Can you find horse panels? If so, another option would be attaching a horse panel to timbers and screwing the timbers to each other.

Edited to add:
They look like this, only with hardware cloth fastened to them.
I think I get the idea 🙂. Would you just screw them to the walls then and unscrew them to remove them? Do you happen to know the size of hardware cloth you used?

I use pallets as dividers for my goats they work well
Hmm, that's something I hadn't considered. I have a few laying around. I'll have to see if that would work.

Another option is taping the teats instead of seperating the kids from moms. I didn’t know about this option when I had my first kids, but I would try that with Willow’s next kidding.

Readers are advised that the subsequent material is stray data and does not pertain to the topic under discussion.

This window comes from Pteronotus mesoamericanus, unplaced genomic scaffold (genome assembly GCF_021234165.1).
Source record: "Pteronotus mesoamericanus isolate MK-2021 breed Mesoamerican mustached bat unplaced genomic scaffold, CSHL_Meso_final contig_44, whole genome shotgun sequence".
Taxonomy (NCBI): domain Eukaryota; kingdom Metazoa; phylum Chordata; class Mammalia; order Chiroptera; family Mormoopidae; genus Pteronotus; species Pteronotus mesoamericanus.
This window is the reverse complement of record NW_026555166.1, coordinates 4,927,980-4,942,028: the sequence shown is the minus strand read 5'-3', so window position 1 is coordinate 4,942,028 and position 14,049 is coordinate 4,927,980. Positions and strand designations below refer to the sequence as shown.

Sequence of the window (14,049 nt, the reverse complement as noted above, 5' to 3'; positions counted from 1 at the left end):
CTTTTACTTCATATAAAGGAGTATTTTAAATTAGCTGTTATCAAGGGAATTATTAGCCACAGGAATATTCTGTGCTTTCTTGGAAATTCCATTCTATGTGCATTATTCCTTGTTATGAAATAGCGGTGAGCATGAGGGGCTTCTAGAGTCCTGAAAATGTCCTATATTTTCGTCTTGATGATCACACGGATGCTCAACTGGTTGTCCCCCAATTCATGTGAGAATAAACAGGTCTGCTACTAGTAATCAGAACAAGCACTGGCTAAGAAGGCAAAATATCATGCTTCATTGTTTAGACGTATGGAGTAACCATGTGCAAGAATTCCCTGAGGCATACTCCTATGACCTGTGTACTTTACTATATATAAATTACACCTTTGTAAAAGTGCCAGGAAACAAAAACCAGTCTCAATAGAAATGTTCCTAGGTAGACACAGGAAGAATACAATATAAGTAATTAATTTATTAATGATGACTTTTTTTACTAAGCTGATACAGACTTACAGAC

That is a very interesting idea. I've heard of taping teats, but never really knew it could be used like that. Is there a special teat tape or is it some sort of conventional tape from around the house?
 

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That is a very interesting idea. I've heard of taping teats, but never really knew it could be used like that. Is there a special teat tape or is it some sort of conventional tape from around the house?
I use a bandaid over the orifice, then circle the ends of the bandaid with medical paper tape. It has a good stick, but is easy to tear when taking it off. My doe didn’t like me fumbling with it, so this way (tear the paper tape and pull it all off) it was quicker.